JANSING: Meantime, there`s been this other back and forth that a lot of people a lot of us have been following, and it`s between Newt Gingrich and what really the meaning of draining the swamp is, did the President-Elect mean to use that phrase, does he intend to continue to use that phrase? Let`s go back to Newt Gingrich on NPR and what he said about that.

(BEGIN VIDEO CLIP)

NEWT GINGRICH, FORMER SPEAKER OF THE HOUSE: I`m told he now disclaims that. He now says it was cute, but he doesn`t want to use it anymore. Maybe he feels that as president, as the next president of the United States that he should be marginally more dignified in talking about alligators and swamps.

(END VIDEO CLIP)

JANSING: And then later, Gingrich said, he made a big boo-boo, really quickly, Jennifer, where`s that all going?

JACOBS: Yeah, maybe Trump doesn`t use that exact phrase. He often said on the campaign trail, he didn`t like the phrase, and he said it kind of reluctantly at some of his rallies and people really responded to it. But he never really liked it. So if he turns away from it, it wouldn`t be surprising. But I do think he`ll stick to that same concept about cleaning up government and make radical change.

JANSING: And that is why people elected him. And Jennifer, Sarah, Karine, thanks to you all for being here. We`ll be right back.

(COMMERCIAL BREAK)

JANSING: In case you missed it, politics here in the U.S., especially lately, is filled with mystifying, inscrutable, even perplexing intrigue. But have you heard what`s going on at the Vatican today? For the third year in a row, Pope Francis, yes, the same Pope Francis, who spent his recent 80th birthday with the homeless, bluntly reminded his critics who`s in charge. This is how my friend, Dave Dwyer, put it to me earlier. Pope Francis today reminded his administration that they elected him to drain the swamp. But the way the pope did it, you probably wouldn`t hear an American politician talking this way to congress. Speaking to a room full of cardinals, vaguely the equivalent of a pope`s cabinet, and congress Pope Francis denounced the quote, the malevolent resistance, he said he is encountering and in reforming that bureaucracy. Same those who are standing in the way of reform are being inspired by the devil and accusing them of a maliciousness sprouting from a distorted mind. The Pope went on to list 15 specific improvement he expects the Cardinals to make, calling them quote, "Spiritual ailments that must be addressed" - all of this, by the way, in his Christmas address.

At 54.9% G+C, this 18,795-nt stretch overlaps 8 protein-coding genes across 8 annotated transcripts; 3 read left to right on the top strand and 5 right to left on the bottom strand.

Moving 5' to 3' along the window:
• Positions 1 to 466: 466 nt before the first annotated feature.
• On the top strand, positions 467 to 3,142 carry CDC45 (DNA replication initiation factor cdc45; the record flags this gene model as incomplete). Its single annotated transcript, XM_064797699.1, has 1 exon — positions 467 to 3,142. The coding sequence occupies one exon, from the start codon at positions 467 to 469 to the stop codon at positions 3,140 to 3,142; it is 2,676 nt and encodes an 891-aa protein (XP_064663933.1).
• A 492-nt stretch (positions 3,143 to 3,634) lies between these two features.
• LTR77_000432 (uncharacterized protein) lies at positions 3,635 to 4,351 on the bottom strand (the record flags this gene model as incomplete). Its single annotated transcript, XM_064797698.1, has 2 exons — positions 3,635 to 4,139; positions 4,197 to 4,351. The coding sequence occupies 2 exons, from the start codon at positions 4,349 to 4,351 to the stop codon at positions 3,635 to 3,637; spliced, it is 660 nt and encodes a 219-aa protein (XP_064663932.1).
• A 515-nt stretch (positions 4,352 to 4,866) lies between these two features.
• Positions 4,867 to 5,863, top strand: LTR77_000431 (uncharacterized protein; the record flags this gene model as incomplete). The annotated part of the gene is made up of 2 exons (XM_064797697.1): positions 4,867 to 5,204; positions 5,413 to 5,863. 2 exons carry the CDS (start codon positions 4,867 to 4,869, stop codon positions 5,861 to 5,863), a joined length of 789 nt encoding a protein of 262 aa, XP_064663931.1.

That`s all for tonight. We`ll be back tomorrow, with more MtP Daily.

THIS IS A RUSH TRANSCRIPT. THIS COPY MAY NOT BE IN ITS FINAL FORM AND MAY BE UPDATED. END